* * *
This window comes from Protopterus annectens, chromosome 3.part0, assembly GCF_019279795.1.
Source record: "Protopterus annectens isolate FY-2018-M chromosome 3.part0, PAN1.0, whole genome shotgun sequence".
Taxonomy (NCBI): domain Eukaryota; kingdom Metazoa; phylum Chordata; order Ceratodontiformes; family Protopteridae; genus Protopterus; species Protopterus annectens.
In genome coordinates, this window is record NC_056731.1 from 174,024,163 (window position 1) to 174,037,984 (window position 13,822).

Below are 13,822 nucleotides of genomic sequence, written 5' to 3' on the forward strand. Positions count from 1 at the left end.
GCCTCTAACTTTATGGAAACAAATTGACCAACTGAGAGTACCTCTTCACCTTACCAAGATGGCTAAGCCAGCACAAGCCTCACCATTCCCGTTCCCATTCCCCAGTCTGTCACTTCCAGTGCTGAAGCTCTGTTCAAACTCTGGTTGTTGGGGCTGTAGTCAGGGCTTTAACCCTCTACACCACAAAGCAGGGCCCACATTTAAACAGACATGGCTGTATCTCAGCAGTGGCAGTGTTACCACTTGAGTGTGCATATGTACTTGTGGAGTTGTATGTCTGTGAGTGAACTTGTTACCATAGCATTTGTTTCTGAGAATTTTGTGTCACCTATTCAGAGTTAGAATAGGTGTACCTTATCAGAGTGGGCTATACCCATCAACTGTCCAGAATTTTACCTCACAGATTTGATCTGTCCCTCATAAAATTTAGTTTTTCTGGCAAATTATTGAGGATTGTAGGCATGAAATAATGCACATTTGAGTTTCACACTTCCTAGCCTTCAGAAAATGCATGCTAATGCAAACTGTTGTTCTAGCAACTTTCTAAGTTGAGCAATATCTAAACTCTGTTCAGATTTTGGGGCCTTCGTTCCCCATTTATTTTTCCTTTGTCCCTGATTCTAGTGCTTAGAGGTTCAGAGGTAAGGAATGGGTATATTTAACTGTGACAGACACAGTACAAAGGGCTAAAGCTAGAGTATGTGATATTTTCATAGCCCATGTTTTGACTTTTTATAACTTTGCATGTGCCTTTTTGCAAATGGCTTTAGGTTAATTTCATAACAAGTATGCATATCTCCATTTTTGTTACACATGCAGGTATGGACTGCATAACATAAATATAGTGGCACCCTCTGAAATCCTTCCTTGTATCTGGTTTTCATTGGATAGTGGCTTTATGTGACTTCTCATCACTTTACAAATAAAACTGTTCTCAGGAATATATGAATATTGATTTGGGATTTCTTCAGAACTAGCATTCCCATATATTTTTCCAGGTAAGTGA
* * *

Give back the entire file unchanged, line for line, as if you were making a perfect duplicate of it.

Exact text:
This window comes from Protopterus annectens, chromosome 3.part0, assembly GCF_019279795.1.
Source record: "Protopterus annectens isolate FY-2018-M chromosome 3.part0, PAN1.0, whole genome shotgun sequence".
Taxonomy (NCBI): domain Eukaryota; kingdom Metazoa; phylum Chordata; order Ceratodontiformes; family Protopteridae; genus Protopterus; species Protopterus annectens.
In genome coordinates, this window is record NC_056731.1 from 174,024,163 (window position 1) to 174,037,984 (window position 13,822).

Below are 13,822 nucleotides of genomic sequence, written 5' to 3' on the forward strand. Positions count from 1 at the left end.
GCCTCTAACTTTATGGAAACAAATTGACCAACTGAGAGTACCTCTTCACCTTACCAAGATGGCTAAGCCAGCACAAGCCTCACCATTCCCGTTCCCATTCCCCAGTCTGTCACTTCCAGTGCTGAAGCTCTGTTCAAACTCTGGTTGTTGGGGCTGTAGTCAGGGCTTTAACCCTCTACACCACAAAGCAGGGCCCACATTTAAACAGACATGGCTGTATCTCAGCAGTGGCAGTGTTACCACTTGAGTGTGCATATGTACTTGTGGAGTTGTATGTCTGTGAGTGAACTTGTTACCATAGCATTTGTTTCTGAGAATTTTGTGTCACCTATTCAGAGTTAGAATAGGTGTACCTTATCAGAGTGGGCTATACCCATCAACTGTCCAGAATTTTACCTCACAGATTTGATCTGTCCCTCATAAAATTTAGTTTTTCTGGCAAATTATTGAGGATTGTAGGCATGAAATAATGCACATTTGAGTTTCACACTTCCTAGCCTTCAGAAAATGCATGCTAATGCAAACTGTTGTTCTAGCAACTTTCTAAGTTGAGCAATATCTAAACTCTGTTCAGATTTTGGGGCCTTCGTTCCCCATTTATTTTTCCTTTGTCCCTGATTCTAGTGCTTAGAGGTTCAGAGGTAAGGAATGGGTATATTTAACTGTGACAGACACAGTACAAAGGGCTAAAGCTAGAGTATGTGATATTTTCATAGCCCATGTTTTGACTTTTTATAACTTTGCATGTGCCTTTTTGCAAATGGCTTTAGGTTAATTTCATAACAAGTATGCATATCTCCATTTTTGTTACACATGCAGGTATGGACTGCATAACATAAATATAGTGGCACCCTCTGAAATCCTTCCTTGTATCTGGTTTTCATTGGATAGTGGCTTTATGTGACTTCTCATCACTTTACAAATAAAACTGTTCTCAGGAATATATGAATATTGATTTGGGATTTCTTCAGAACTAGCATTCCCATATATTTTTCCAGGTAAGTGA